Senate offers compromises on sales tax, economic development

Posted August 6, 2015

Senate Majority Leader Harry Brown

— Senate leaders' efforts to rebalance how sales taxes are distributed throughout North Carolina met with a cool reception from members of the House and local leaders Thursday.

Majority Leader Sen. Harry Brown, R-Onslow, pitched the bill as a compromise measure that would help rural counties without taking too much away from larger urban centers such as Raleigh.

"We simply believe that when someone spends their hard-earned tax dollars, those dollars should provide more benefit to their own families and their own communities," Brown told the Senate Finance Committee. "The current system forces North Carolinians from 83 counties to subsidize a select few. This compromise will help all parts of the state."

House Bill 117 is largely an economic development measure sought by Gov. Pat McCrory that has been stalled in budget negotiations for most of the year. It includes sales tax breaks for commercial airlines that buy jet fuel in the state and contains funding for the state's large economic development programs.

But the sales tax provision is an outgrowth of an urban-rural tussle that has overshadowed much of the General Assembly's work during the past five years.

Under current law, there is a 2 percent local sales tax that is divided among the counties. For every dollar raised from that tax, 75 cents stays in the county where a purchase is made, with the rest distributed to counties across the state based on their population.

Brown argues that distribution is unfair, giving an unfair advantage to fast-growing counties with big shopping areas, such as Wake and Durham counties, at the expense of rural counties with small populations. The current formula also benefits areas like the beach and the mountains where tourists spend heavily.

To address that imbalance, Brown's bill would change the sales tax distribution to a 50-50 split, with half of the revenue remaining in the county of sale. He said this would return the state to where it was eight years ago before the sales tax distribution formula "for whatever reason" changed.

Although Brown played down the impact to large counties, a summary sheet showed the new formula would curtail the growth of local sales tax collections by millions of dollars in Mecklenburg and Wake counties.

"What do we do with Mecklenburg and my folks that have made commitments on infrastructure and debt predicated on revenue?" asked Sen. Jeff Tarte, R-Mecklenburg.

Large counties, Tarte said, would have little time to adjust to newly created holes in their budgets.

For example, Wake County is projected to collect $156.8 million under current law. Under the 50-50 split proposed by Brown, Wake County would collect $6 million less in 2016-17. Large cities such as Raleigh would also be affected.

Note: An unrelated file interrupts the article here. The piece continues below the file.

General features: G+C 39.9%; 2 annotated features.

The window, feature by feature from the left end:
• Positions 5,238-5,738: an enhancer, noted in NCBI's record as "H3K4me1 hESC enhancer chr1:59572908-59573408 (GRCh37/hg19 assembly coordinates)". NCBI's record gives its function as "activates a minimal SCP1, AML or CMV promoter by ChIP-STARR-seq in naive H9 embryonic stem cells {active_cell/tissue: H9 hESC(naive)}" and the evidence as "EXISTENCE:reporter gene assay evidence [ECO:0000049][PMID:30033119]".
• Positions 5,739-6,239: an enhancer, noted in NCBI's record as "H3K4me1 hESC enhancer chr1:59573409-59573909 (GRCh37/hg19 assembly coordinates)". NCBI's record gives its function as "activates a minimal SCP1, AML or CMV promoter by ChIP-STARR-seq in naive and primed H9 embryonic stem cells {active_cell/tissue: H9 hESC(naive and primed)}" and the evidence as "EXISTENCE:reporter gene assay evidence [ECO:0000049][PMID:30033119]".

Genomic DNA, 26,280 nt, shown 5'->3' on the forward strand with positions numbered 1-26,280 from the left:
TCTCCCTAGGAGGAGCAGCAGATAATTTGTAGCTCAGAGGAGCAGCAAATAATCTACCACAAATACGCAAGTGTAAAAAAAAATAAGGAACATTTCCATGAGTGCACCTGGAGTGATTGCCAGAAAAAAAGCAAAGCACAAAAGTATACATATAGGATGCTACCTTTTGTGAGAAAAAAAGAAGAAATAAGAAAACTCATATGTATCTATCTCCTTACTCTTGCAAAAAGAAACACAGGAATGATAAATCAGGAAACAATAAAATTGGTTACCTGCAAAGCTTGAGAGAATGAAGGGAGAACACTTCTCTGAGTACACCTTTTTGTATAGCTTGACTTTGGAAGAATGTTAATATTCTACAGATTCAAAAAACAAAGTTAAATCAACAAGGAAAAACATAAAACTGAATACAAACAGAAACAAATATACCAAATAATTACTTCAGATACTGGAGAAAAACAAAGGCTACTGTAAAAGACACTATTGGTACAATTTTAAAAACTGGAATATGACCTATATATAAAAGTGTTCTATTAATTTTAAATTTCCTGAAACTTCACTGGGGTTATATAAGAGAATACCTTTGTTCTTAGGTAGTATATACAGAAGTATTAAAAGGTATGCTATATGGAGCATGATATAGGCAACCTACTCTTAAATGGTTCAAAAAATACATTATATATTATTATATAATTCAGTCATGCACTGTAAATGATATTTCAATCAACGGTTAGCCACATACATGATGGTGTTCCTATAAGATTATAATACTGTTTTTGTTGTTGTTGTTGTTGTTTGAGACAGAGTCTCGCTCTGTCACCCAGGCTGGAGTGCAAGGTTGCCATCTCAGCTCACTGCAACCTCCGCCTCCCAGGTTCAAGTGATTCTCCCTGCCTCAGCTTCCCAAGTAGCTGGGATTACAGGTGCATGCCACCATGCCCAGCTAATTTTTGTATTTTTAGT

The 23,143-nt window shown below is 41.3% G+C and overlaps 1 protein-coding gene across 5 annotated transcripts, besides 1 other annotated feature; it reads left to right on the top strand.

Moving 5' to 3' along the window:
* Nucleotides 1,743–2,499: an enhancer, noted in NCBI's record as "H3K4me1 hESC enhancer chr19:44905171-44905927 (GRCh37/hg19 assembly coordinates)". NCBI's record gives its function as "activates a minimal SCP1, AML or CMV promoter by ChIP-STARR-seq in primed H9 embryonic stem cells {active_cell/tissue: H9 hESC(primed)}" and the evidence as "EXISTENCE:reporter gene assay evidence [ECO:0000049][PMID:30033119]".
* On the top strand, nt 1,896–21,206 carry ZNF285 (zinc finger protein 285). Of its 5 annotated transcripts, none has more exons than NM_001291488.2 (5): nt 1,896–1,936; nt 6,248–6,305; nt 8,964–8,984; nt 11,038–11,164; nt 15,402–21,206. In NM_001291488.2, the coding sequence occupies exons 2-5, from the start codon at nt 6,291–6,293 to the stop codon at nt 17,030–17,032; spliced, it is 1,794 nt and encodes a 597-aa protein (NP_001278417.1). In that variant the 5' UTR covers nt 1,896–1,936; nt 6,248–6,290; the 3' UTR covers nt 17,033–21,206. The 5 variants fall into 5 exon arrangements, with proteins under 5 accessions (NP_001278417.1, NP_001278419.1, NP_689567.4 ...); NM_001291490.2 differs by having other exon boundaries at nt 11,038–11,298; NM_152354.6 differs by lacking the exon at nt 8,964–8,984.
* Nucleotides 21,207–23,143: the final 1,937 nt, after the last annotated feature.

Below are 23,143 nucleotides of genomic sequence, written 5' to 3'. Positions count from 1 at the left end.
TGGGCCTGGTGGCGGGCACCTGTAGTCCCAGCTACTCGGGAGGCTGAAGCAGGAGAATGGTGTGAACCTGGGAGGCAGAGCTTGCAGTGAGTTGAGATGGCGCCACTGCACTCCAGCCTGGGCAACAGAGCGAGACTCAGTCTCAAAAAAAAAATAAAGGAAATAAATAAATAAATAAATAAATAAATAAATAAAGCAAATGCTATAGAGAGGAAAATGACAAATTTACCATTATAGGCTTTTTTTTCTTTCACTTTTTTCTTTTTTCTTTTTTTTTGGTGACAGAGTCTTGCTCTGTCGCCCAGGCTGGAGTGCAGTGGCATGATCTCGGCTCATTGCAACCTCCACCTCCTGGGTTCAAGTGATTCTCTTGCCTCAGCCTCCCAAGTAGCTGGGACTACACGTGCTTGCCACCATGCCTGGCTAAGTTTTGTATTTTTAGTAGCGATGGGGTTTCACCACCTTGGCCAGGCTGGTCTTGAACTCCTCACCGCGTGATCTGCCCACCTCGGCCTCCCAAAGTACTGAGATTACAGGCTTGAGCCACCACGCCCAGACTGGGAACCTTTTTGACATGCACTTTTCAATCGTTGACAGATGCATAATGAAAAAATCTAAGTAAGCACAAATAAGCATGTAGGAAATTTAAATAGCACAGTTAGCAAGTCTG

"Although the sales tax redistribution plan came about from the heartfelt concern to assist regions in need in North Carolina, the unintended consequences for tourism and job centers could prove harmful and costly," said Huntersville Mayor Jill Swain, chairwoman of the Coalition of Metro Mayors. "While we are relieved that the Senate has removed the issue from current budget negotiations, the Metro Mayors Coalition remains steadfast in our stance that addressing shortfalls and challenges for small, poorer counties must take place through state revenues and with a vision for the success of our entire state."

Brown and other backers of the change said the system in place before 2007 was more fair to rural areas who are having problems building schools and paying teachers because their sales taxes don't raise enough money.

But opponents of Brown's bill pointed out that the 2007 shift was made as a part of a deal to take over Medicaid costs that had previously been borne by the counties. That shifted the costs for a fast-growing and costly system entirely to the state, saving counties millions of dollars.

"Most of the small counties did extremely well," House Finance Chairman Rep. Bill Brawley, R-Mecklenburg, said of the Medicaid swap. "They are still benefiting from that."

Brawley said that he would oppose the change to sales tax distribution and pointed out that McCrory has said that he opposes similar measures. The Governor's Office did not immediately comment on the economic development bill.

The measure is expected to be heard on the floor of the state Senate Monday night.


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  • Matt Wood Aug 7, 2015
    user avatar

    I still don't understand how they think it's fair to REDISTRIBUTE taxes from sales made in one county to another county. If the smaller counties are hurting, they should figure out what they can do to stimulate sales in their own county, rather than trying to rob the WEALTH of other counties.

  • Jack Harris Aug 7, 2015
    user avatar

    Well it looks like Mr. Brown has shown his true Colors as a SOCIALIST!